8 August 2018
Latest news - August 2018
Last month’s tax and legal news in a few sentences.
- An amendment to the Code of Administrative Justice has been submitted to the Chamber of Deputies. The proposed changes concern the cassation complaint - an extraordinary remedy against the final and conclusive decisions of regional courts in administrative justice. The admissibility of cassation complaints is to be limited solely to cases whose importance significantly exceeds the complainant’s own interest. The amendment aims to ease the burden for the Supreme Administrative Court, and speed up the proceedings. On the other hand, the change would significantly limit the participants’ chance to defend themselves against the administrative courts’ decisions: the law provides no other remedy in administrative justice, except for a retrial.
- UBER concluded a tax memorandum with the Ministry of Finance, aiming to ensure the proper administration of taxes of all drivers and co-operators of this growing transportation platform. Part of the memorandum is an agreement that starting from October 2018, UBER will launch the pilot operation of electronic reporting of sales for its new drivers; information on cash payments received by drivers or companies driving for UBER will thus be provided on a voluntary basis, even before the effect of the amended EET Act.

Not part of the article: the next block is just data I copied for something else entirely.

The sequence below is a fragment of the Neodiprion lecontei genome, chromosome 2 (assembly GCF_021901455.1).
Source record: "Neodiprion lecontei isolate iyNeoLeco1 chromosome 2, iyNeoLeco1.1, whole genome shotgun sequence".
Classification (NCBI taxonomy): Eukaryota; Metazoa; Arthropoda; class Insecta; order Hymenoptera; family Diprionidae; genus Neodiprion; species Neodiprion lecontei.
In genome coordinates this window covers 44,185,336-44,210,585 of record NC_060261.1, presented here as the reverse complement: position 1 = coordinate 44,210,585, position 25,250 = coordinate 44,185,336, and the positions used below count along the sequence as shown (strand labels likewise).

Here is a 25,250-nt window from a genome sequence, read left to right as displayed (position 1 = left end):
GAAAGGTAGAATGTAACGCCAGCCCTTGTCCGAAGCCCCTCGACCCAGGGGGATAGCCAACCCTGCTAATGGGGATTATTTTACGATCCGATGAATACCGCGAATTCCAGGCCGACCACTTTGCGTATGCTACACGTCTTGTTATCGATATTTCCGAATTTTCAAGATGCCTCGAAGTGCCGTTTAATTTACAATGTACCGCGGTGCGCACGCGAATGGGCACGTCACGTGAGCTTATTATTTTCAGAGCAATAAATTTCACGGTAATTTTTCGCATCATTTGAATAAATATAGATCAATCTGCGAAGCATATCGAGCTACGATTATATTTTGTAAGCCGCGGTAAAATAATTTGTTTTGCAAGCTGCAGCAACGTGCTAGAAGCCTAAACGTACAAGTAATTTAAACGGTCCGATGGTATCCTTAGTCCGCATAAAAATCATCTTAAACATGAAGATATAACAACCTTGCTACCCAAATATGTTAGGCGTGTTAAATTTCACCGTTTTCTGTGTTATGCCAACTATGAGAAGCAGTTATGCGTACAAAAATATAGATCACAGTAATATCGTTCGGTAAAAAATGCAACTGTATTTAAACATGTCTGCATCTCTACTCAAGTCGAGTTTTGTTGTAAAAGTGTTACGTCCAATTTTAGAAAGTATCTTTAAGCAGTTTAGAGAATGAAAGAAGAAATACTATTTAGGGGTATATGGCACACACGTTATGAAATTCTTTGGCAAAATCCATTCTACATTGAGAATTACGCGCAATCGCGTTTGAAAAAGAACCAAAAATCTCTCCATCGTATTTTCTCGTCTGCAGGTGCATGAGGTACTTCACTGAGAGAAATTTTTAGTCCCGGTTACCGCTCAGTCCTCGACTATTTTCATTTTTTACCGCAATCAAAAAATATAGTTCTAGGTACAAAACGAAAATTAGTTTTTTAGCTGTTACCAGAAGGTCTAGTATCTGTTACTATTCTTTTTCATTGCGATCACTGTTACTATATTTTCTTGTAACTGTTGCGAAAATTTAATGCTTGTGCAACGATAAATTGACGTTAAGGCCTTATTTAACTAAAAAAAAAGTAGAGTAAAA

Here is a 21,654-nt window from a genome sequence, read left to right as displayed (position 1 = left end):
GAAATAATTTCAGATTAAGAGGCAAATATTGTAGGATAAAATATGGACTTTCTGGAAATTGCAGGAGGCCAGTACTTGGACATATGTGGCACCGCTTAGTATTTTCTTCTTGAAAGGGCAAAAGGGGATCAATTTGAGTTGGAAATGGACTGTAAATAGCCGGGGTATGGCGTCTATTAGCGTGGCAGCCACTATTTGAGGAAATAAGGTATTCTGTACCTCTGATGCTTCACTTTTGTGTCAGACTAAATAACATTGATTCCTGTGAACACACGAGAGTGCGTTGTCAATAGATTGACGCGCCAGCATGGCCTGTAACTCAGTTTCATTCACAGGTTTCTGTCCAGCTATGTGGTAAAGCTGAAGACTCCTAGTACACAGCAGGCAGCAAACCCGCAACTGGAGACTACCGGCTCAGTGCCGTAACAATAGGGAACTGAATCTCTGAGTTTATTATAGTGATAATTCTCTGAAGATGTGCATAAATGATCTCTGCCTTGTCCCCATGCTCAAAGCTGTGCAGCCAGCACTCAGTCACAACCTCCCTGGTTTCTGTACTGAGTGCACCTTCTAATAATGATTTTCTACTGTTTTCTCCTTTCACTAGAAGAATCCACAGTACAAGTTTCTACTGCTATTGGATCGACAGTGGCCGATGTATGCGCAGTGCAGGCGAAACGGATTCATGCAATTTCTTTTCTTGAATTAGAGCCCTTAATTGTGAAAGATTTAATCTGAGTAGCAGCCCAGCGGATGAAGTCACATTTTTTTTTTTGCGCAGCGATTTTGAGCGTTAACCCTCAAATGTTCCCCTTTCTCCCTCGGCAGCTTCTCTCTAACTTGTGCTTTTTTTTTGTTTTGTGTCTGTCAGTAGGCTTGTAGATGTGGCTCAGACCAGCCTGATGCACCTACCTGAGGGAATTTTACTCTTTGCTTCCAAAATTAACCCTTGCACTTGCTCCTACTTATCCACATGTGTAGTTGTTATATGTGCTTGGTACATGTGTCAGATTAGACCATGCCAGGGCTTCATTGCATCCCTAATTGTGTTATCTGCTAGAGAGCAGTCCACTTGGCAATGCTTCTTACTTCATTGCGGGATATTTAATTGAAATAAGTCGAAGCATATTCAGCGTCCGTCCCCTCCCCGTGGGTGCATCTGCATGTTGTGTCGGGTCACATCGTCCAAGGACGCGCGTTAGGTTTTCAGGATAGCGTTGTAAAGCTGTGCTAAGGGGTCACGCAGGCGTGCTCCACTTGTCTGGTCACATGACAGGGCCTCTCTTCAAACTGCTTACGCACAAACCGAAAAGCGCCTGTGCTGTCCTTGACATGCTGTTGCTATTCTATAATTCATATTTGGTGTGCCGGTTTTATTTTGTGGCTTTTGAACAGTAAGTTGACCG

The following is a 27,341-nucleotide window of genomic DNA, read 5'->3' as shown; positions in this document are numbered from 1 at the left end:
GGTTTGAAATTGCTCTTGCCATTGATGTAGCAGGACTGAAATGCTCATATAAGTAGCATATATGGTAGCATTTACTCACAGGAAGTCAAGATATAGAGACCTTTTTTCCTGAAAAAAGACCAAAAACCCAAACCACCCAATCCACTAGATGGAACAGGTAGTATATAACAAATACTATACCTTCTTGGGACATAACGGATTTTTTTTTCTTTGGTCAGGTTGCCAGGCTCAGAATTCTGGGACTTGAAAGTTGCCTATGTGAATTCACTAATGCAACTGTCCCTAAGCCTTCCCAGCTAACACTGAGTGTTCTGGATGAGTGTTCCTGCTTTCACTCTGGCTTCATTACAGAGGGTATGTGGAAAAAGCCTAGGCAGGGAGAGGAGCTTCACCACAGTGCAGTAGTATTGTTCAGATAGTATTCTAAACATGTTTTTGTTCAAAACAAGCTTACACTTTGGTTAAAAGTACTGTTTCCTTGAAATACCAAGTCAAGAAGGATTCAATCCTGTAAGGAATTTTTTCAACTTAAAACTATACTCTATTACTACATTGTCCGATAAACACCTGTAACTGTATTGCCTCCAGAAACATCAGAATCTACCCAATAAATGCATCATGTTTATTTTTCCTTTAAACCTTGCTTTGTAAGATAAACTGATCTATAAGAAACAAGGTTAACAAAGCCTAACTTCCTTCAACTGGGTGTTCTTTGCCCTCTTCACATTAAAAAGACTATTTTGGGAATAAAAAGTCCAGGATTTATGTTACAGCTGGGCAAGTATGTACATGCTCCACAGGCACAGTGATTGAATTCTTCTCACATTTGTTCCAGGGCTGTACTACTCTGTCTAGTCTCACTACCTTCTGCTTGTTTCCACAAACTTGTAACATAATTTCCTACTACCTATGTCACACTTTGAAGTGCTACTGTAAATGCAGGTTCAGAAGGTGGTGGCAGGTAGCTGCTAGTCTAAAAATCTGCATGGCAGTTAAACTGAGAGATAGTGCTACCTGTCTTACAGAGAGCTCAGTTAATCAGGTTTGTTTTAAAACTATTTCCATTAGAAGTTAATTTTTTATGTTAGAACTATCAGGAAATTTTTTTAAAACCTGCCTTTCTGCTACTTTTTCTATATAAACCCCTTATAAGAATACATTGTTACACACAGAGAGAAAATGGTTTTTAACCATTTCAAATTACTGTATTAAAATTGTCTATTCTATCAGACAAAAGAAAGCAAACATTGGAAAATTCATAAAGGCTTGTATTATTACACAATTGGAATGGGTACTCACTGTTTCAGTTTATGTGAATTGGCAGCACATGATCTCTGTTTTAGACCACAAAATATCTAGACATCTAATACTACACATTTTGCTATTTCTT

- According to the Advocate General of the Court of Justice of the EU, the financial administration proceeded in accordance with current case law. On 25 July 2018, in Luxembourg, the CJEU Advocate General Juliane Kokott issued an opinion in the crucial AREX CZ case. The case may bring some clarity to disputes concerning the medialised orders to secure tax, and is of a key importance in the fight against VAT carousel fraud.
- Among other things, the July ECOFIN session dealt with the InvestEU programme, lower VAT on e-books, and American tax reform efforts. Upon the Czech Republic’s request, the new Austrian presidency also put a proposal for extending the reverse charge mechanism on the agenda.
- For sake of legal certainty, time savings, and to avoid more complex administrative procedures in the future, the Ministry of Internal Affairs urges all British citizens residing in the Czech Republic who want their rights preserved after Brexit to apply for a certificate of temporary residence. Citizens of the United Kingdom without a residency permit at the end of the transitory period will have to prove that they are covered by the rules stipulated in the exit agreement in another, more complex manner. The certificate of temporary residence is issued free of charge. The application is to be filed in the territory of the Czech Republic, at any office of the Ministry of Internal Affairs of the Czech Republic (see the list of offices at: http://www.mvcr.cz/mvcren/article/contacts.aspx).